If you are familiar with Company XIV, you may be surprised (and humored) to find the company performing Paris in the Lafayette Avenue Presbyterian Church -- you may even feel you’re in the wrong place. Inside, however, is the Irondale Theater, an old, character-heavy space with loads of charm, glorious windows, and 28 foot-tall ceilings. With Austin McCormick’s team occupying the space, you can be sure to find chandelier lighting, velvet love seats, gorgeous people everywhere, and lots of champagne! Cast members are standing around before the show in costume, smiling, and escorting guests to their seats. My friend and I sat in our own little couch and clinked our champagne flutes, wide-eyed and already eager for what was to come. My guest leaned over as the lights dimmed, saying, “I’m not familiar with this story.” I whispered back, “I don’t think it matters.”
The Judgement of Paris is a Greek myth easily told in a couple of brief paragraphs, sentences even. Paris, a shepherd, is tasked by Zeus to select the fairest of three goddesses of Olympus for the reward of a golden apple. Paris chooses the goddess of love who in turn grants him the gift of Helen, which is eventually understood as an abduction and leads to the Trojan War. It’s a simple match, here turned into a dazzling and feat-filled competition where everyone is going for the gold! Even the ensemble, with crafty and clever sideshow acts, e.g. an intriguing tuba solo, is vying for Paris’ (and ultimately the audience’s) attention.
Paris opens with a signature can-can number and introduction to the evening’s emcee, Zeus (Charlotte Bydwell). The Greek god is not your iconic image of strength and rule, hurling thunderbolts from the clouds. Instead, he is a mischievous and fallible Frenchman who at times speaks French, but mainly tells the story in “the language of Shakespeare and RuPaul.” Caught guzzling booze, peeking underneath skirts, and even receiving a (fake) blow job, Zeus leads us on a two hour-long escapade, within which his antics and sarcastic quips add a comedic flair: “We are born naked...the rest is all drag.”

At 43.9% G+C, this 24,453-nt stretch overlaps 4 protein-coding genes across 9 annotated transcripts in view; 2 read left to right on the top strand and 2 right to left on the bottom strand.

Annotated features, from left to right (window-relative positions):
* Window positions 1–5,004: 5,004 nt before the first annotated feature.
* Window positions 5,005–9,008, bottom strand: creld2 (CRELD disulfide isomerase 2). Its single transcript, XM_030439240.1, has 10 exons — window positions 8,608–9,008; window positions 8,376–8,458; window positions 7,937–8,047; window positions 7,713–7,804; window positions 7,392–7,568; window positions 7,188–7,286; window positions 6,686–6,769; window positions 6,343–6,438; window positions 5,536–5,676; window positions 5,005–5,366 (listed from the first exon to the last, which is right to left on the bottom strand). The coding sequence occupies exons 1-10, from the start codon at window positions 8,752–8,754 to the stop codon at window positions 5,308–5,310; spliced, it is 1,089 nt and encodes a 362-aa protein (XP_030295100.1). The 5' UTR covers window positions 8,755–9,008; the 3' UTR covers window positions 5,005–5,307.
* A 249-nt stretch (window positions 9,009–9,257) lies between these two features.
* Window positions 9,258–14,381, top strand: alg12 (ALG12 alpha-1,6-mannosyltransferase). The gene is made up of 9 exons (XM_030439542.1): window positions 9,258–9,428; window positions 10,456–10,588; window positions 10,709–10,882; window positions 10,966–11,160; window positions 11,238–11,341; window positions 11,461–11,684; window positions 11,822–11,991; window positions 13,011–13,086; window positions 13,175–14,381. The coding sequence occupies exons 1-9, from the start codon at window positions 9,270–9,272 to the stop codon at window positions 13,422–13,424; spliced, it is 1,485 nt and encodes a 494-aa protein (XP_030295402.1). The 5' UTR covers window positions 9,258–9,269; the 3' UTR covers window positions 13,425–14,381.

The audience with Paris easily falls in love with each character along the way. But, as Zeus warns, “best not to give away the prize before you’ve seen all the contestants.” And it’s true. First, Athena (Marcy Richardson) wows us with her strength and poise. She’s a soprano singing through an intricate pole dance — literally upside down at times and still singing. Next is Juno, a dominatrix-type, played by the very tall and muscular Randall Scotting. A countertenor singing Handel further entices us with a rendition of Leonard Cohen’s "I’m Your Man," and then staggers us by stripping naked -- covered only by the ensemble’s feathered fans. It is Storm Marrero as Venus who finally steals the show with her outstanding vocal performance of Bjork’s "All is Full of Love." She is breathtaking in a red sequined dress, but as the ensemble paws at her, they strip her down to an even more stunning costume underneath. With buzzed hair and a glittered scalp, bedazzled pasties and gorgeous lighting, she shines. At the moment you can’t imagine any more beauty, glitter rains on her from above. Indeed, she is selected as the fairest goddess.
You really don’t need to be that familiar with the mythological tale, because Paris is about the intimacy, extravagance, opulence, skillfulness, and playful humor that is so specific to this company; it starts when you enter the venue and ends sometime after the show is over and you’ve already exited -- like a piece of glitter stuck to your cheek, it stays with you.